The opinion of the court was delivered by: SAND
HONORABLE LEONARD B. SAND, U.S.D.J.
Plaintiffs, the estate of Amos Ginor ("Ginor") and Langhorne Plaza Associates (the "Partnership"), assert claims against various defendants arising from the sale of two shopping centers by the Partnership. Now before the Court are motions for summary judgment pursuant to Rule 56 by defendants Rosenman & Colin ("Rosenman"), Dennis Landsberg ("Landsberg"), and Glimcher Holdings Limited Partnership ("Glimcher Holdings") and Glimcher Realty Trust (the "REIT") (collectively "Glimcher"). Also before the Court is a motion by Glimcher for sanctions pursuant to Rule 11. For the reasons set forth below, defendants' motions for summary judgment are granted in their entirety. Glimcher's Rule 11 motion is denied.
The history of this transaction is summarized as follows.
1. The Formation of the Partnership
The Partnership was formed in mid-1983 by defendant Concord Assets Group, Inc. ("Concord"), a corporation controlled by defendants Robert Mandor and Leonard Mandor. Id. PP 2, 7. From the inception of the Partnership, Amos Ginor (who died in early January, 1994), and subsequently his estate, was the sole limited partner, owning a 99% interest in the Partnership. Id. P 2. The 1% general partner interest was owned by Landsberg from 1983 through 1991, and subsequently by defendant Washington General Corporation ("Washington").
Id. PP 3-4. Washington is a subsidiary of Concord; Robert Mandor was at all relevant times Washington's president. Id. PP 4-5.
2. The Partnership's Acquisition of the Properties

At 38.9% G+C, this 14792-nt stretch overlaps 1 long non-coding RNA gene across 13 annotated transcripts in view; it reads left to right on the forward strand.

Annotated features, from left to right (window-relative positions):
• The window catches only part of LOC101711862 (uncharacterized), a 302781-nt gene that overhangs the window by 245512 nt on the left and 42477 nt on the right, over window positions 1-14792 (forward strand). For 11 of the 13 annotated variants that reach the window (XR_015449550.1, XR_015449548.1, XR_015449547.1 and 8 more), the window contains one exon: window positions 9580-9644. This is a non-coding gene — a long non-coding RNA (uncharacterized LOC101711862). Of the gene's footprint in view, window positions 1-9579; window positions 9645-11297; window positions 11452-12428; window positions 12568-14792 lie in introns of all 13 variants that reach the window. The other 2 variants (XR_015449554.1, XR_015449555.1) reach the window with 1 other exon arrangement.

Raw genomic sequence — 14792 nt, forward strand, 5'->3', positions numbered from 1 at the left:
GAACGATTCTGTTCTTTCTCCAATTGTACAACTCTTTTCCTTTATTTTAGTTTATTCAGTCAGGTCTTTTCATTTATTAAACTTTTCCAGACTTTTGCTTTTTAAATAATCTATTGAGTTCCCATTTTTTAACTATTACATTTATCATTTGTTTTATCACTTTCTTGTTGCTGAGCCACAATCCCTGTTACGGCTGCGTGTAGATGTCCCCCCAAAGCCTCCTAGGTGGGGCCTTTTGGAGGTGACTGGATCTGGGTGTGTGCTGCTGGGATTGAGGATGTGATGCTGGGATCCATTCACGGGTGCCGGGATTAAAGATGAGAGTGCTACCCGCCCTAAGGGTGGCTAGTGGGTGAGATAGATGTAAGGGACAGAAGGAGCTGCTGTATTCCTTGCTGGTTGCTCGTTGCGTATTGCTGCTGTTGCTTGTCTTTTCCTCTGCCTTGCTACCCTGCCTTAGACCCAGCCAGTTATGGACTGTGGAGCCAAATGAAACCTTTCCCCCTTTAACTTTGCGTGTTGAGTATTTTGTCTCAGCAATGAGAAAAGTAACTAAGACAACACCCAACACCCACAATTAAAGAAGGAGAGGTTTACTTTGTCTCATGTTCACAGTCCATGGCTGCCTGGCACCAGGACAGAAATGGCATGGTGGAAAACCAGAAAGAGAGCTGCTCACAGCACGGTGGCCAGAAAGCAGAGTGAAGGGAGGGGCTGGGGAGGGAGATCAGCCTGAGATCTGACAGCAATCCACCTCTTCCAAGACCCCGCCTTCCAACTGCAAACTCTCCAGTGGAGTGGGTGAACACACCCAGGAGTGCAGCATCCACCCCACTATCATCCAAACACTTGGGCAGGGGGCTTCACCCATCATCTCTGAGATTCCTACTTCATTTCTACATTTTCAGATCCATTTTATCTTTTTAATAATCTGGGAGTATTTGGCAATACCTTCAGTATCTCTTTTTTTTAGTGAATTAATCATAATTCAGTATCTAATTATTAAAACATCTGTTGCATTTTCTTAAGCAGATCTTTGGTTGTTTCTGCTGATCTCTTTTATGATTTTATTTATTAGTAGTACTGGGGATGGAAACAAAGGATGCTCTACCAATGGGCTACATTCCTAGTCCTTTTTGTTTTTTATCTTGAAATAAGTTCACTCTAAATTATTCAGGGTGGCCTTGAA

The Partnership acquired the Properties in 1983. Id. PP 18-19. The Properties were originally owned by one Kenneth Zeisler ("Zeisler"), subject to a mortgage on one of the Properties held by Seamen's Bank (the "Seamen's mortgage") and a mortgage on the other Property held by Prudential Insurance Company (the "Prudential mortgage"). Id. P 17.
Defendant Langhorne Plaza, Inc. ("Plaza Inc."), also a Concord subsidiary, acquired the Properties from Zeisler in August, 1983 for approximately $ 7.1 million, with Plaza Inc. paying partly in cash, partly by assuming the Seamen's and Prudential Mortgages, and partly by granting Zeisler a long-term note secured by a purchase money mortgage (the "Zeisler mortgage"). Id. P 18. Plaza Inc. then sold the Properties to the Partnership for approximately $ 7.5 million.
Id. P 19. The Partnership paid for the Properties partly in cash, partly by a short-term note, and partly by a long-term note secured by a purchase money wrap mortgage (the "wrap mortgage"). Id.
3. The Rabin Class Action
In 1989, a class action was commenced before this Court on behalf of all investors in various Concord-created limited partnerships, including the Partnership, alleging fraud against Landsberg, Concord, Plaza Inc., Robert and Leonard Mandor, and other related entities. See Rabin v. Concord Assets Group, Inc., 1995 U.S. Dist. LEXIS 16166, No. 89 Civ. 6130 (LBS), 1995 WL 645441 (S.D.N.Y. Nov. 2, 1995). A settlement agreement (the "Rabin settlement") was reached, which this Court approved in November, 1991. Id. at *1.